OAKLAND -- The relief could be heard in Jason Hammel’s voice.
He was far from perfect Tuesday night against Tampa Bay, and he knew it. But the box score won’t be what the A’s right-hander remembers from this one.
He’ll remember a standing ovation from a home crowd that he greatly wanted to perform well for. And he’ll remember notching his first win in an Oakland uniform.
It marked a calendar month Tuesday since Hammel and Jeff Samardzija came over in a trade from the Cubs. But you get the feeling that Hammel finally feels part of the A’s fold after throwing 5 2/3 scoreless innings in a 3-0 victory over the Rays.
[INSTANT REPLAY: Important win for Hammel as A's beat Rays]
“I wanted to give these guys something to cheer about,” Hammel said. “Not that I have to validate or prove anything, but I know what I can do as a pitcher. And right now it’s that tough part of the season that you just gotta get through. I’ve just got to continue to battle, work hard, and I’ll find myself and get right back in the swing of things.”
Hammel (1-4) is one of just three pitchers in Oakland history to lose their first four games with the A’s. His first four starts resulted in 18 earned runs in just 17 innings pitched. There was potential for things to go south once again Tuesday as Hammel issued four walks and continuously found himself pitching with traffic on the bases.
In short, he lived dangerously. But he never let the wheels come off. Hammel used his sinker to induce two ground-ball double plays. He mixed in his curve and change-up, and though he didn’t always have pinpoint control of those pitches, the expanded repertoire gave the Rays a different look.
“I thought he mixed his pitches a lot better today,” A’s manager Bob Melvin said. “He mixed in his curve and his change-up more. It speeds you up, slows you down. He had some base runners, but you saw how his sinker came into play with the double plays.”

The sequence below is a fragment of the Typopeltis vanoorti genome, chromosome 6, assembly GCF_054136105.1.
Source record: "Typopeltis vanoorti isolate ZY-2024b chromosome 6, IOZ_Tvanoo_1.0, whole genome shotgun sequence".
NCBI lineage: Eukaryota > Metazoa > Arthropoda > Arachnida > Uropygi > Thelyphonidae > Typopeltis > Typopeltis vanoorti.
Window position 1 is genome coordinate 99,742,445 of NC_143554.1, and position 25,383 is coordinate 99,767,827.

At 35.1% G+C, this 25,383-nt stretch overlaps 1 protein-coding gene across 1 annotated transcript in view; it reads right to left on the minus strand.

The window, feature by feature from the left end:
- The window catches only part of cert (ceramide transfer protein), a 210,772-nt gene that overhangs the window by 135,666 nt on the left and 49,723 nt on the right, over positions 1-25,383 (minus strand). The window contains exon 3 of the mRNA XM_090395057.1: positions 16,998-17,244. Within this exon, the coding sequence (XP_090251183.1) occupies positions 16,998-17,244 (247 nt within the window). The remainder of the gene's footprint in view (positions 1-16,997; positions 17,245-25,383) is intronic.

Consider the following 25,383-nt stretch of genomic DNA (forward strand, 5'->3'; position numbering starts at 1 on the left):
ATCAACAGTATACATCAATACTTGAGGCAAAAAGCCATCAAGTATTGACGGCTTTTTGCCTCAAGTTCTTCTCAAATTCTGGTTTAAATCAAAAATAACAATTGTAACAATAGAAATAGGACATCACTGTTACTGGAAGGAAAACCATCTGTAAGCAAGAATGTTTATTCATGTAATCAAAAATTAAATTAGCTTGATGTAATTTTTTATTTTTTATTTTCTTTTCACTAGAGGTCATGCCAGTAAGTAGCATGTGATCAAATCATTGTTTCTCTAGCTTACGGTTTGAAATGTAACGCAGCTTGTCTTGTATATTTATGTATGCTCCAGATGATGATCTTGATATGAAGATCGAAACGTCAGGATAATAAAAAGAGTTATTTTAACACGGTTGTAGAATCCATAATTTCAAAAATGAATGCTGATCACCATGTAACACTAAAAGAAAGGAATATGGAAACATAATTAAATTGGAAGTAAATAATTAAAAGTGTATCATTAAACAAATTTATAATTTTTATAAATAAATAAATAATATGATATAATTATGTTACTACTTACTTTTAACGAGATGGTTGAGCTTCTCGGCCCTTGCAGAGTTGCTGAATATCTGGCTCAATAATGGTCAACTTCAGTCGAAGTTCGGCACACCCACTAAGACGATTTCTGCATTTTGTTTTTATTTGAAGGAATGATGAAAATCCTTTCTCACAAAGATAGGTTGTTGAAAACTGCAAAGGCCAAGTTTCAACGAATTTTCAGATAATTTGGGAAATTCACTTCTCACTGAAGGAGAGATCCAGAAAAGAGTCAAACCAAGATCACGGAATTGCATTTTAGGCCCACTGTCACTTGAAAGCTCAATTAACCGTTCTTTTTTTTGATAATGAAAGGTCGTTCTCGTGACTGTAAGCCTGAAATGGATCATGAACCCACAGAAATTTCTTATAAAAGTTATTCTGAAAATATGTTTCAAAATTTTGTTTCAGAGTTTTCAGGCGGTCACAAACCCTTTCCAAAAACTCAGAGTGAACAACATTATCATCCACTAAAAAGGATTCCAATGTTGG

“It’s a lot harder to hit when you have to think about four different pitches instead of two,” he said. “I’m not too happy about the walks, but I’m gonna grind it until I find myself.”
Rays outfielder Ben Zobrist said Hammel didn’t pitch like someone with a 9.53 ERA since coming over to the American League.
“I thought Hammel pitched really well compared to what he has been doing, apparently,” Zobrist said. “I didn’t really see anything good to hit, and the ones that we did hit hard were not in the right spot.”
Perhaps sensing how much a solid outing meant for him, a crowd of 16,335 gave Hammel a standing ovation when Melvin came to get him with two outs and a runner on first in the sixth. Hammel tipped his cap walking off the field.
“Obviously I want to come in and make an immediate impact, and it didn’t work out that way,” Hammel said. “It goes to show you how good of baseball fans we have here.”
Hammel got a big assist from his defense. Third baseman Josh Donaldson made a diving stop to his left to get a force-out at second in the third. With a man on second and no outs in the fifth, shortstop Eric Sogard cut down Desmond Jennings at third base when he tried to advance on a grounder to the left side.
And, the A’s got terrific work from their bullpen, as Eric O’Flaherty, Ryan Cook, Luke Gregerson and Sean Doolittle didn’t allow a single base runner over the final 3 1/3 innings.
Doolittle, who notched his 17th save, was happy that Hammel finally tasted some success in an A’s uniform.
“He pitched really well tonight,” Doolittle said, “and that might be just what he needed to get on a roll for us.”